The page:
SECRET shakes up Guatemalan society

by Digital Rights LAC on October 29, 2014


Authorities in Guatemala flirt with the idea of regulating social networks and applications, because presumably many of them have the potential of promoting abuse. Does the country need such measures?

By Renata Avila, World Wide Web Foundation.

Guatemala has long enjoyed a relative calm in terms of censorship and control of its Internet usage, despite having other regulatory issues related to radio spectrum distribution and media diversity. This is without considering an incident in which a Twitter user was arrested for “inciting financial panic” and sent to jail in what truly became a political scandal. The man’s sentence was later overturned.

Although connectivity is low and its broadband access is considered the worst on the continent (less than 4%), Guatemala enjoys a high level of mobile connectivity. To this day, there is only a single draft law on the protection of personal data, which has been abandoned since 2009, plus a few other scattered laws on social networks.

Nevertheless, there are two laws, which somehow go unnoticed for most of the authorities, which actually govern online activities. The Protection of Children and Young Persons Act (PINA), which has the traits of a public order law, stating that children have a right to be protected from harmful information, together with the Mobile Terminal Equipment Act, which imposes a registry of cell phone users, creating databases of phones associated with personal identification documents. The latter can also be applied without a warrant in order for the authorities to obtain information about the location and identity of users and calls. This law also establishes the crime of conspiracy through the use of electronic devices, even if the crime has not been committed, opening the possibility for electronic surveillance of all kinds.

In early September, after an increase of activity in Guatemala surrounding the application known as SECRET, the Vice President of the nation, Roxana Baldetti, announced the urgent need to take action on this matter in order to “protect” children from the dangers of this application, which she branded as a tool for spreading “sexual violence, child pornography and bullying”.

The vice president then delegated the head of the Telecommunications Authority (SIT), who acts as the regulator of companies providing mobile services and Internet telephony, with the task of addressing this issue and requested the acquisition of equipment to carry out a comprehensive program which would identify the users of the SECRET application, including their geographical location and personal identity. More than a month after these statements, nothing appears to have been registered on the SIT transparency website regarding the acquisition of such equipment.

A government coalition was established, consisting of the Attorney General, the Attorney-General’s Office, the Presidential Commissioner for Transparency, e-government and the Superintendent of Telecommunications. Its mission was to request that, through a court order, the distribution of the application be suspended in Guatemala.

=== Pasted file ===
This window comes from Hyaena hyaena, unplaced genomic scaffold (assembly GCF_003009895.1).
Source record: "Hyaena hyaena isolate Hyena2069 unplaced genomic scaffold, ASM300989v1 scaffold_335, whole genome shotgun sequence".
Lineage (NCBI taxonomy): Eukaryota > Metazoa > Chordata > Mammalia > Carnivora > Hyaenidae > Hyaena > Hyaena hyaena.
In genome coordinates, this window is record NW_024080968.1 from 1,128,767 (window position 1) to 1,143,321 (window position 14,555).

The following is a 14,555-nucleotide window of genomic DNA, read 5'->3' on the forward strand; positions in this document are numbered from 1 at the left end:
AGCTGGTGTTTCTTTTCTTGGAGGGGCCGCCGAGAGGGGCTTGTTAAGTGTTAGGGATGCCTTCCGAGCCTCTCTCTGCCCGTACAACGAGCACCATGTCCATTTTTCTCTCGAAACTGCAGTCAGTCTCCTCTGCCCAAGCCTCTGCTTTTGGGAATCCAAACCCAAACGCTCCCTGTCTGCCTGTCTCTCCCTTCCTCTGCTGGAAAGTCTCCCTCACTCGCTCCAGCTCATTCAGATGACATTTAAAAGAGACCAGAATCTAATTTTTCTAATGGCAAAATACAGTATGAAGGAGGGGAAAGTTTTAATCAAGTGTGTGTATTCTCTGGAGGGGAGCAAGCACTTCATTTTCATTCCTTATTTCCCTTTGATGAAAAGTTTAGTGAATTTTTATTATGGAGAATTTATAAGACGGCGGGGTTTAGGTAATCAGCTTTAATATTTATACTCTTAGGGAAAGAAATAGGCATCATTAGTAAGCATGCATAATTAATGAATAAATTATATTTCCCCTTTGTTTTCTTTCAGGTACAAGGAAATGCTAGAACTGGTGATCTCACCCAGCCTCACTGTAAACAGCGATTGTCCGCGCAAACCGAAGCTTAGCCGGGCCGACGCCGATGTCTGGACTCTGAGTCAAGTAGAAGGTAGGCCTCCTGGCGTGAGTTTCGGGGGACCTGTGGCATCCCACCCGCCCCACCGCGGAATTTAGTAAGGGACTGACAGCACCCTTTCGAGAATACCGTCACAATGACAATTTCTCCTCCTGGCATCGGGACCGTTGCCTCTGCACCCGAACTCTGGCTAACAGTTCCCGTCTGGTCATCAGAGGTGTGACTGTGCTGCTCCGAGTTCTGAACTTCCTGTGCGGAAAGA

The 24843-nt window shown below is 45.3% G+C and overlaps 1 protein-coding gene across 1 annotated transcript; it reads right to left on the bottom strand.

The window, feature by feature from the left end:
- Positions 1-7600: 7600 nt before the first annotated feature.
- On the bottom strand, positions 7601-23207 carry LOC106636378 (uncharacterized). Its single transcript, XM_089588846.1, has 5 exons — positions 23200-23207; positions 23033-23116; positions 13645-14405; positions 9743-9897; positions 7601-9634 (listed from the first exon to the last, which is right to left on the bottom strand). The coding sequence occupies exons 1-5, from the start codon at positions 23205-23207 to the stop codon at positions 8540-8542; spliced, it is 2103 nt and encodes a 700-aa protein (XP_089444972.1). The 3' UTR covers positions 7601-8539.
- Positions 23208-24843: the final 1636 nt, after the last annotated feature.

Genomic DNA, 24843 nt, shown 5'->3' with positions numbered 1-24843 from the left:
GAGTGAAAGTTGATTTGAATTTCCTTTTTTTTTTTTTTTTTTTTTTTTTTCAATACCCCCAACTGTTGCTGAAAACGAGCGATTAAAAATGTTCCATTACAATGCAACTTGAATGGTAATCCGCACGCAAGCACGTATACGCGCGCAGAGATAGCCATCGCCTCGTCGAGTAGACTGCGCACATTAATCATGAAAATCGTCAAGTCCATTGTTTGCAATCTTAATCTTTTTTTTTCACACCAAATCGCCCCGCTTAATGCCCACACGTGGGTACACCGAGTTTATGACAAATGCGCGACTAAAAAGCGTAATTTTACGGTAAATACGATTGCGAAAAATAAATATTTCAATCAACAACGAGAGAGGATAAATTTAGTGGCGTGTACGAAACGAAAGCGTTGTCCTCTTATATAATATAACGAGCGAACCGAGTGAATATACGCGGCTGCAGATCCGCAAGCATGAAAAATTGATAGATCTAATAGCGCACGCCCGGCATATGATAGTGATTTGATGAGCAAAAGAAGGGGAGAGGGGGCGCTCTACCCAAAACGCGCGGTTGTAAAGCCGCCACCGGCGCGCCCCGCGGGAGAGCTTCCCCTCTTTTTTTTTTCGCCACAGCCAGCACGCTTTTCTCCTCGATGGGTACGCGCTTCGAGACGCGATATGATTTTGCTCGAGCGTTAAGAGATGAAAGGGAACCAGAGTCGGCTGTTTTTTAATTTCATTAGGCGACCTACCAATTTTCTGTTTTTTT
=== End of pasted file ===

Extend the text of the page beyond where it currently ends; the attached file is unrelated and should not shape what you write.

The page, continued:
This joint action was followed by an unfortunate announcement made by the Executive on the regulation of social networks in Guatemala, through the inclusion of amendments in the Bill of Computer Crimes, which had been pending for further discussion and approval, by adding the Moral and Integrity Law for Computer Based Communications. The text has not yet been published by the Congress of Guatemala and in a country where the use of social networks increases by the day, it poses a great risk of censorship and control, particularly as we approach 2015, when the country will have its next general election.

However, there is still no injunction prohibiting SECRET. The threat of application regulations could possibly be requested by the Executive agency or through a court order via a new law.

Supporters of the measure, such as the Nomada newspaper, consider that banning the application is a correct measure, due to its use in Guatemala to denigrate and destroy the reputation of women in a country where levels of violence and the murder of women are among the highest in the world.

However, the general view among journalists and lawyers is that the regulation of social networks could erode citizens’ privacy during critical times, both politically and socially. The legal framework of Guatemala, which generally includes regulating libel and slander, child abuse and verbal violence against women, make it unnecessary to administrate such specific topics given that illegal conducts are already criminalized regardless of the means used to perpetrate them.

It also opens the opportunity for those in power to pursue and monitor opponents and critical voices. Moreover, it is questionable whether this type of regulation on social networks will substantially modify violent and demeaning social behavior, which are not exclusive to the use of an application, but seen every day as part of general social behavior.


Renata is the Global Campaigns Manager for the Web We Want initiative. of the World Wide Web Foundation.